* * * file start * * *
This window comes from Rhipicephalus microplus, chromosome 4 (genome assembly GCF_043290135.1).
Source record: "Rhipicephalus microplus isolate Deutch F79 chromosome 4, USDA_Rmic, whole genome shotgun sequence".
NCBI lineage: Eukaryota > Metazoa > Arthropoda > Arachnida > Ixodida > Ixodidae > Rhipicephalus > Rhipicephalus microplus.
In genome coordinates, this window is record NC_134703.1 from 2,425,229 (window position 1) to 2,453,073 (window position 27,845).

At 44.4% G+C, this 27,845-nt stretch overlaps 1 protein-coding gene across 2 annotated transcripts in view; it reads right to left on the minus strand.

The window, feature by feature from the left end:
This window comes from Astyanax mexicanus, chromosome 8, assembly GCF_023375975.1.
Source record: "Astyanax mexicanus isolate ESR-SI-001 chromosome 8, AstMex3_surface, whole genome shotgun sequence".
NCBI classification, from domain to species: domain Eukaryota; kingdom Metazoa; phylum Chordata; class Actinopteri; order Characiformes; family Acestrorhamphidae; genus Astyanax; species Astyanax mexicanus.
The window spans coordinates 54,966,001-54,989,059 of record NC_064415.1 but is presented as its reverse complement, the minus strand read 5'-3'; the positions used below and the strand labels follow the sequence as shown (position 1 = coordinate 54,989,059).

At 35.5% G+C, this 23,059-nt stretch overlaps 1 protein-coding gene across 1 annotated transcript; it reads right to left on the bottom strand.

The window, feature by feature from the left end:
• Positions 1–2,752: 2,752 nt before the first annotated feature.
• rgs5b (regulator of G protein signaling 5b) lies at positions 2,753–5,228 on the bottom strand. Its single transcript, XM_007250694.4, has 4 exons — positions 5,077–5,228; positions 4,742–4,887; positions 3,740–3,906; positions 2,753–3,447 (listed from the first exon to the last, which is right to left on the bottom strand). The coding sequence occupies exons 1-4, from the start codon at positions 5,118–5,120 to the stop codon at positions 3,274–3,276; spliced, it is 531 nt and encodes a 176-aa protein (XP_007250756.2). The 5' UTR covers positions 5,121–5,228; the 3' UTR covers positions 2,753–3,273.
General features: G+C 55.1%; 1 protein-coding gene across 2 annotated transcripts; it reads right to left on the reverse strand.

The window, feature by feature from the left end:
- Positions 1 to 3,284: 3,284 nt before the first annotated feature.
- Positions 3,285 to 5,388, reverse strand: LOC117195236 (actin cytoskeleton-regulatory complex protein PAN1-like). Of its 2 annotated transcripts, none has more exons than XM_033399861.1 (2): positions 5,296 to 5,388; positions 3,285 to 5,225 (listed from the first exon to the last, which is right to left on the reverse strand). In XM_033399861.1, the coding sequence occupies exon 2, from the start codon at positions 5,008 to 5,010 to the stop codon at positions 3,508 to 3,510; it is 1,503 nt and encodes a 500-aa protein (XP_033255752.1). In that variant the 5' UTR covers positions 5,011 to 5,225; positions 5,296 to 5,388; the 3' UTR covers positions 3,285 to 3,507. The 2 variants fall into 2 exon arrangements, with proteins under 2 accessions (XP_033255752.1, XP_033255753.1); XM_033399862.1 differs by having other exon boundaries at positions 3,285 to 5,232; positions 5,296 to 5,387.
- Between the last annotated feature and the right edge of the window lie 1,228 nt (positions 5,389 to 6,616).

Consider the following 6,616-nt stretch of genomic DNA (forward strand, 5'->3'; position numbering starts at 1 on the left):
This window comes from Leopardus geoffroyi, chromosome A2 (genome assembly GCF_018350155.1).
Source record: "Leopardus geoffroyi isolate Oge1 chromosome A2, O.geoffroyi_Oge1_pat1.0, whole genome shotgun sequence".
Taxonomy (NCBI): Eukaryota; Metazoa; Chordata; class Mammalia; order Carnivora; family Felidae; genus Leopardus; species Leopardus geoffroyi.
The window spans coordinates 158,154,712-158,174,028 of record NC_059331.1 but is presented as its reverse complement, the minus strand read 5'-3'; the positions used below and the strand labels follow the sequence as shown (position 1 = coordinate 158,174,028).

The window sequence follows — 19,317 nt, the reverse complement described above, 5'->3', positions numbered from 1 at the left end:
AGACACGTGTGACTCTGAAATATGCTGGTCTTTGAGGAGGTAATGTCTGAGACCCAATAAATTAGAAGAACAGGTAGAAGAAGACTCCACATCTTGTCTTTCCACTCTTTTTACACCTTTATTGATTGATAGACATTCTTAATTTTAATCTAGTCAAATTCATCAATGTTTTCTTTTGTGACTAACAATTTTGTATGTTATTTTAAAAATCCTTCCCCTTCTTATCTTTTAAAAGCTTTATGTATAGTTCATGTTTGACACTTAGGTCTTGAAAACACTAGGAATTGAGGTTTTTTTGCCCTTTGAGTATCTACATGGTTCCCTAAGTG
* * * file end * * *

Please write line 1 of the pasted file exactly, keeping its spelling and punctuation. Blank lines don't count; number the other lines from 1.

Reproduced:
This window comes from Rhipicephalus microplus, chromosome 4 (genome assembly GCF_043290135.1).